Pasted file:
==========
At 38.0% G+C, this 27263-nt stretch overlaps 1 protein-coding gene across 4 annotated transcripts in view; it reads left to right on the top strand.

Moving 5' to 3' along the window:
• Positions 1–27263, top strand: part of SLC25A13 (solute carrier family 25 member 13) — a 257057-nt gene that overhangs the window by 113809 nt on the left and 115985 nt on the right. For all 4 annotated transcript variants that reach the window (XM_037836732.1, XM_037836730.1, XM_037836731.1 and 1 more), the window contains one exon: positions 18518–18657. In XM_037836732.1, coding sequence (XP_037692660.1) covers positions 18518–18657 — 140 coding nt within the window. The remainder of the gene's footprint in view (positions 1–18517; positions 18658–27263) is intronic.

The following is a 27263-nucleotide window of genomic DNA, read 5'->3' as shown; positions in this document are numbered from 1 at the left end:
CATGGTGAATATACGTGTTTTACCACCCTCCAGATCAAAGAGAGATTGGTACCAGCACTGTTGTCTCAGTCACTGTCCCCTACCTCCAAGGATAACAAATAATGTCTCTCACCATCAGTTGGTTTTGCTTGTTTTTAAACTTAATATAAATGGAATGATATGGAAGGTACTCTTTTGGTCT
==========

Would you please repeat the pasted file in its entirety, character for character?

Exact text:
At 38.0% G+C, this 27263-nt stretch overlaps 1 protein-coding gene across 4 annotated transcripts in view; it reads left to right on the top strand.

Moving 5' to 3' along the window:
• Positions 1–27263, top strand: part of SLC25A13 (solute carrier family 25 member 13) — a 257057-nt gene that overhangs the window by 113809 nt on the left and 115985 nt on the right. For all 4 annotated transcript variants that reach the window (XM_037836732.1, XM_037836730.1, XM_037836731.1 and 1 more), the window contains one exon: positions 18518–18657. In XM_037836732.1, coding sequence (XP_037692660.1) covers positions 18518–18657 — 140 coding nt within the window. The remainder of the gene's footprint in view (positions 1–18517; positions 18658–27263) is intronic.

The following is a 27263-nucleotide window of genomic DNA, read 5'->3' as shown; positions in this document are numbered from 1 at the left end:
CATGGTGAATATACGTGTTTTACCACCCTCCAGATCAAAGAGAGATTGGTACCAGCACTGTTGTCTCAGTCACTGTCCCCTACCTCCAAGGATAACAAATAATGTCTCTCACCATCAGTTGGTTTTGCTTGTTTTTAAACTTAATATAAATGGAATGATATGGAAGGTACTCTTTTGGTCT